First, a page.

Todd Beringer ignores the wails and screams drifting out from behind the crumbling buildings.

"Help me," moans a woman's voice.

But Beringer is used to it: This isolated spot on a rural Chester County road is home to Pennhurst Asylum, the haunted attraction built on the grounds of the former Pennhurst State Hospital. The wails are just a recording, and inside, actors are putting on masks and makeup for the night.

In the five years since Pennhurst Asylum opened, the haunted house has been recognized by national judges of Halloween thrills. But it was also the subject of protests when it opened in 2010: Creating a haunted asylum on a site where real-life horrors were committed against physically and mentally disabled people was appalling to some.

Beringer, however, is more concerned with giving customers a scare for their money.

"We set out to make a world-class haunt," said Beringer, the operations manager. "It was an instant phenomenon."

Pennhurst State Hospital housed people with disabilities for eight decades - and closed after a landmark Supreme Court case showed the abuse its patients suffered and ruled the conditions there unconstitutional. The hospital shut down in 1987 and the grounds were abandoned for years.

By 2010, the property was owned by Richard Chakejian, who asked Randy Bates and a team including Beringer to develop the site as a haunted attraction. Bates had developed the Bates Motel & Haunted Hayride in Glen Mills. Now the property is owned by Timothy Smith, who is partners with Bates and Beringer in the attraction.

Today's "hospital-themed" spectacle capitalizes on the real-life horrors that took place on the Spring City grounds. Artifacts from the original institution are used as props throughout. Many visitors look for brushes with the supernatural. In a dormitory that has not been altered since the hospital closed, customers can hunt for ghosts.

Though local opponents tried to stop the house from opening in 2010, the use of the hospital's history in the haunt has not deterred plenty of visitors. The place pulls in $1 million in gross profits a year, Beringer said, a number that has grown since the first season. Success depends on the weather, but he is hoping to have 50,000 visitors this year. The haunted attraction is open Thursday to Sunday through Nov. 1.

Beringer credits the Pennhurst backstory and its sprawling grounds - "the greatest canvas in the world" on which to build a haunt - with bringing so many so quickly in 2010. Since, he said, they have made changes every year and have added two main attractions to the original two.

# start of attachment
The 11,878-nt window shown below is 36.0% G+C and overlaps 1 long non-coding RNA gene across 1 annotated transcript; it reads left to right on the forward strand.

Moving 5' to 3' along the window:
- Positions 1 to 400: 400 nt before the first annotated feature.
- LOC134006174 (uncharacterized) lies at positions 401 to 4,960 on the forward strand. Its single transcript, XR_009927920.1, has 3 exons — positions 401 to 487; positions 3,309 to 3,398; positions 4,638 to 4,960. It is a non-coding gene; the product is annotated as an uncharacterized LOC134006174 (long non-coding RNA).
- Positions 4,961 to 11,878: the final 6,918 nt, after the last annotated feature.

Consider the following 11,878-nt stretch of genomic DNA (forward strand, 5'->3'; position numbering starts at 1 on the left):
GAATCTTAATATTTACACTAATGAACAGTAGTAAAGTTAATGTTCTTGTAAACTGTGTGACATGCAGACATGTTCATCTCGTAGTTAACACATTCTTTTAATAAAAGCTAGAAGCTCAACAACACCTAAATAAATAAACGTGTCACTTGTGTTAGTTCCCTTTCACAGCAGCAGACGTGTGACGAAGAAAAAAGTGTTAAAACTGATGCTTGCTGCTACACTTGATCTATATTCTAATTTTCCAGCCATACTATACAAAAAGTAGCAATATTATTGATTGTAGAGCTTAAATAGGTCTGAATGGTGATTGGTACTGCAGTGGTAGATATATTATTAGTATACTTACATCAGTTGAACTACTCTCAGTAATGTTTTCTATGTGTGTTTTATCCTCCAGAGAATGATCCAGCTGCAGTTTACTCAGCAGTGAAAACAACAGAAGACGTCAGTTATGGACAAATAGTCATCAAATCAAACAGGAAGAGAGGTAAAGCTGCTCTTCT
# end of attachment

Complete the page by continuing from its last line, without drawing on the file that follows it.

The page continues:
"The first year was built on Pennhurst's reputation," he said. "The last four years, including this year, were built on our own reputation as the best haunt in the country."

Critics, however, have said that the haunt profits from the atrocities that took place at Pennhurst. Opponents wanted to prevent the project from opening, arguing that the public hadn't had an opportunity to challenge the plan, but a judge allowed the haunt to go ahead, The Inquirer reported in 2010. A preservation group still works to memorialize the site and its history.

The attraction is "not just doing a harm to the history, it's doing a harm to disabled people right now, who already face so much stigma," said Emily Smith Beitiks, associate director of the Paul K. Longmore Institute on Disability at San Francisco State University, who has studied and written about Pennhurst.

The Supreme Court case was a victory for the residents trapped there and "brought all sorts of attention to the many ways we were not doing justice to the people who needed help, needed care," Beitiks said.

Now, she said, the haunted asylum has commercialized the suffering that took place on the grounds.

The attraction "really makes invisible a history that we still have to know because it still haunts us today - haunts us in the real sense. There are still abuses [of disabled people] happening," Beitiks said.

But Beringer said many people now know about Pennhurst's history thanks to the haunt.

"We're not doing anything . . . making fun of, making light of any of that stuff. We're not doing anything here to exploit the past in that way," Beringer said.